PRAYER INTENTIONS OF THE HOLY FATHER ENTRUSTED TO THE APOSTLESHIP OF PRAYER FOR THE YEAR 2015
That those from diverse religious traditions and all people of good will may work together for peace.
Evangelization: Consecrated life
That in this year dedicated to consecrated life, religious men and women may rediscover the joy of following Christ and strive to serve the poor with zeal.
From the Vatican, January 3, 2014 Benedictus PP XVI
FROM THE PASTOR’S DESK
It is with my deepest regret that I must inform you that Christ the King School will not re-open for the 2015-16 school year. This very difficult decision to close our parish school was made in consultation with Christ the Redeemer Parish’s Finance and Pastoral Councils, the School Advisory Committee and the Office of Schools at the Diocese and has been accepted by Bishop Bootkoski. Following is an explanation as to why this decision was made.
Right now, we are in a serious deficit and the parish cannot afford to undertake additional debt to keep the school open. There are several contributing factors to the school’s closing, most notable, low student enrollment, which is the lowest it has been in the past ten years. Today, we have 125 students attending our school. This is about half the students needed to make the school viable, with student tuition covering only half of our operating costs. In reality, to be considered financially healthy, the school would need at least a bare minimum of 200 enrolled students. Only then would we be able to cover our school’s operating expenses without financially draining – and threatening the very existence of – the parish.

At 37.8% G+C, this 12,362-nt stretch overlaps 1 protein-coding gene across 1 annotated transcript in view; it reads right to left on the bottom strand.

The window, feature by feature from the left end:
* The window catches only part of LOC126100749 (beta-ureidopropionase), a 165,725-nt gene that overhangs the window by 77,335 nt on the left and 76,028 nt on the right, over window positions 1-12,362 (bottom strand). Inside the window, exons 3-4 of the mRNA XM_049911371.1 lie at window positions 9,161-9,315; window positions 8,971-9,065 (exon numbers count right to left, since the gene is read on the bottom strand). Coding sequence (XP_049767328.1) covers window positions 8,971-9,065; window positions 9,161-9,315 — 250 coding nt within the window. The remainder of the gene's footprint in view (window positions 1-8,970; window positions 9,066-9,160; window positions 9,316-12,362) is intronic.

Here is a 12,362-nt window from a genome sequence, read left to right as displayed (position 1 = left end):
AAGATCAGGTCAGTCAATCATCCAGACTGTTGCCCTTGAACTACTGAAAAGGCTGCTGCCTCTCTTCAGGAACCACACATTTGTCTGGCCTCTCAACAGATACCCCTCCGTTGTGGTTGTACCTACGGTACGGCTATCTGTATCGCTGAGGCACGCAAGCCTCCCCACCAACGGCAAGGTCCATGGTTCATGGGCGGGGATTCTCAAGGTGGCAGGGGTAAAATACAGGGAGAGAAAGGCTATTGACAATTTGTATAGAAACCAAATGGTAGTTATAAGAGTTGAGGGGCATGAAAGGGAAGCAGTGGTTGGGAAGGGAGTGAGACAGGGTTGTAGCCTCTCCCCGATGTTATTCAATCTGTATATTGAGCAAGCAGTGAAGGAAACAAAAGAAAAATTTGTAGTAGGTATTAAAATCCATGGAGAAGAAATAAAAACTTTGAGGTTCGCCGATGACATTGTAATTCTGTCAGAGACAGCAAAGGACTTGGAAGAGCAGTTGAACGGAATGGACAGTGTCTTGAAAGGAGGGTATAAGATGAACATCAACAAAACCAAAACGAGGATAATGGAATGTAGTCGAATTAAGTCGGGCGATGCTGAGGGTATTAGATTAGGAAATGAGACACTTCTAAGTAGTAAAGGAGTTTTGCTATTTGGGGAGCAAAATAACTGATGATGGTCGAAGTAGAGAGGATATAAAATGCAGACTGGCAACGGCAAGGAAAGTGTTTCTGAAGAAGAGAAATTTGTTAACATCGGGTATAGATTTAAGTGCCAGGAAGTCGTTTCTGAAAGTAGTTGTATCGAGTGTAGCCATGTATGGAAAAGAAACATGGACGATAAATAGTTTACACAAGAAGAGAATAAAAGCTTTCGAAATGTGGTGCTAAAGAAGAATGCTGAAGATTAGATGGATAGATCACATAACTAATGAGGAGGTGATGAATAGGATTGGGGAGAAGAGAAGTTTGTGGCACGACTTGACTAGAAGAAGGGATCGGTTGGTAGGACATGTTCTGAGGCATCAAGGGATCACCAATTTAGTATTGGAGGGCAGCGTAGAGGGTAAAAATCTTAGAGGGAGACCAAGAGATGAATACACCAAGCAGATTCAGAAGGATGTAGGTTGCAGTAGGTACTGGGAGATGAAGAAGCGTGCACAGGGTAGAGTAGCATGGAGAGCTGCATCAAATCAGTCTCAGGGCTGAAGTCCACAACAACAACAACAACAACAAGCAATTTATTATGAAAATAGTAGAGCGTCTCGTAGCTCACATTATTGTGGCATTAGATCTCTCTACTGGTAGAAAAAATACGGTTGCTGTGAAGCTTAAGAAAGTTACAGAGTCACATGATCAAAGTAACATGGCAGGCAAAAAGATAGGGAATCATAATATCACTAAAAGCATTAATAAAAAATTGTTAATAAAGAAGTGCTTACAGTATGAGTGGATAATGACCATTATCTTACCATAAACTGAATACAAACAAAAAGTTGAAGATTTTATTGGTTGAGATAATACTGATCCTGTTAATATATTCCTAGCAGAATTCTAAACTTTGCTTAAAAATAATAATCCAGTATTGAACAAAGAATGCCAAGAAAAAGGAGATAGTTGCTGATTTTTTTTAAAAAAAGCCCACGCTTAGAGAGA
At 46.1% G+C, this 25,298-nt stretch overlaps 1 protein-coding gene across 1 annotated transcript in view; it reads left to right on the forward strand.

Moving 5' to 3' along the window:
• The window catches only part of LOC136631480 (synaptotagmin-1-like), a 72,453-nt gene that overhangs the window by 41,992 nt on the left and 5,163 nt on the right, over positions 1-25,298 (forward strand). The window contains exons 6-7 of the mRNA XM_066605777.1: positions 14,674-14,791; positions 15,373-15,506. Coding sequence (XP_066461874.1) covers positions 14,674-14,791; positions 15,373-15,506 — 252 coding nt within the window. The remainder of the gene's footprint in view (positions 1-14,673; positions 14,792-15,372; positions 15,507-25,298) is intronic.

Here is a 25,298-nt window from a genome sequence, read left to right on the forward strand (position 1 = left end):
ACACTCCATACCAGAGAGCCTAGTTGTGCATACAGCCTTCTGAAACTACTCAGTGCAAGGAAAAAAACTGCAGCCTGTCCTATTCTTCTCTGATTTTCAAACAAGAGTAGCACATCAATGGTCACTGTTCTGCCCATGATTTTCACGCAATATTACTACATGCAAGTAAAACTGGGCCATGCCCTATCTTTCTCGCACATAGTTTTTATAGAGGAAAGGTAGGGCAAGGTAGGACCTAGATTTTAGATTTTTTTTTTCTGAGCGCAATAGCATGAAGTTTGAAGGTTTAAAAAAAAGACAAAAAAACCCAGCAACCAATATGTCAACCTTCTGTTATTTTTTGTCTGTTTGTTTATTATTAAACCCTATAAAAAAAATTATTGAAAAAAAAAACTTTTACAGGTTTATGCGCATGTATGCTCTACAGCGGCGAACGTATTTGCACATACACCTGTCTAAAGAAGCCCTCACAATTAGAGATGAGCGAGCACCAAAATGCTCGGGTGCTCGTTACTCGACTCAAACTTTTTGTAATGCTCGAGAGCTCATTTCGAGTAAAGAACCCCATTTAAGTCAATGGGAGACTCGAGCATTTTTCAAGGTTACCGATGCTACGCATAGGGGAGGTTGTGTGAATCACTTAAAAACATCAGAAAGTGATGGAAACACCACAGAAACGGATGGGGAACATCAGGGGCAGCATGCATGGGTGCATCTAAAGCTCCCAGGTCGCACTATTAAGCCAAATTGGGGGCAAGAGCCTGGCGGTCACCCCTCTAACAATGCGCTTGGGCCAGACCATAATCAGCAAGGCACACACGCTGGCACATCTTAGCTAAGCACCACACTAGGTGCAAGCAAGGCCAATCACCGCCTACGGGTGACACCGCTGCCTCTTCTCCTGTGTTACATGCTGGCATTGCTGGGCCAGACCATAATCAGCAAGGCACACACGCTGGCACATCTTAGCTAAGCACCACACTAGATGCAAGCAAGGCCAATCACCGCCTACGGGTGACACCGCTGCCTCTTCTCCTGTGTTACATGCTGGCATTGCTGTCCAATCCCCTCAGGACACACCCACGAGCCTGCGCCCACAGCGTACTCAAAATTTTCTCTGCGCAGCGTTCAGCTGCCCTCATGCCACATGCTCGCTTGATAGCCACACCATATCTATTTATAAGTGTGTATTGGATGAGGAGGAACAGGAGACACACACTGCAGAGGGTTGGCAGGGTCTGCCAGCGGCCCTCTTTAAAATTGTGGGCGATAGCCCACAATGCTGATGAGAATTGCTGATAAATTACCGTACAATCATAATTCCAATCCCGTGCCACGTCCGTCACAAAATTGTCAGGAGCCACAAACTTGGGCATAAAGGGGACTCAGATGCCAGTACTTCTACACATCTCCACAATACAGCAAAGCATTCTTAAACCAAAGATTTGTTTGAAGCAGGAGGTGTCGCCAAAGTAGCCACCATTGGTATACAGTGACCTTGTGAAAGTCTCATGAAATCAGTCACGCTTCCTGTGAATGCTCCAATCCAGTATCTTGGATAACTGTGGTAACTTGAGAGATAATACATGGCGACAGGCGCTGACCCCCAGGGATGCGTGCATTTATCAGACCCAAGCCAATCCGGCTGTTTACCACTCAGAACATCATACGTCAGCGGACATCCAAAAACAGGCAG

Last year alone, we spend $277,000 and we project that we will spend at least another $295,000 for the current academic year, assuming that there are no additional unforeseen expenses. This comes to over a half million dollars in the past two years alone. Further subsidizing the school would place an enormous burden on our small parish.
Right now we have only one classroom per grade even though we can accommodate two classes per grade. Each class has fewer than 20 students – and our smallest class, seventh grade, has only six students. The exception to this is our pre-K, which has 24 students. There was a time in our school’s history when the classrooms were filled…a time when we had 350 students…nearly three times the number we have today. But that was long ago.
Another contributing factor affecting student enrollment is the effects of a slowed economy:
• A downturn in the economy has brought about increased financial hardships for many parishioners, making is difficult for them to afford tuition.
• As a result, there are fewer families with young children attending the parish school. More young families are choosing public education over private schools.
• Currently, less than one-third of enrolled students at Christ the King School are parishioners, while 187 students who attend other local schools are enrolled in the parish’s religious education program.
A change in demographics over the last 10 years may have also played a part in the enrollment decline.
• Many of our active parishioners are older and are not being equally replaced by younger parishioners. For instance, there have been 15 baptisms at the parish this past year compared to 61 parishioner deaths.
• Our community has seen a population decrease. Some residents are moving out of the borough due to the flood problems that have plagued the community.
These are just some of the factors that we believe have contributed to low enrollment over the past ten years.
Over the years, as a school community, we have worked together diligently to keep Catholic education affordable for families and to meet our school’s overhead expenses. For example, we have tried to:
• minimize annual tuition increases and school expenses,
• introduce new fundraising strategies to help offset operating expenses,
• implement new programs to encourage more parental involvement, and
• employ various marketing strategies to attract new students.
Still, we have been unable to attract and sustain the number of students needed to cover our expenses.
Knowing the challenges the school has faced ... read more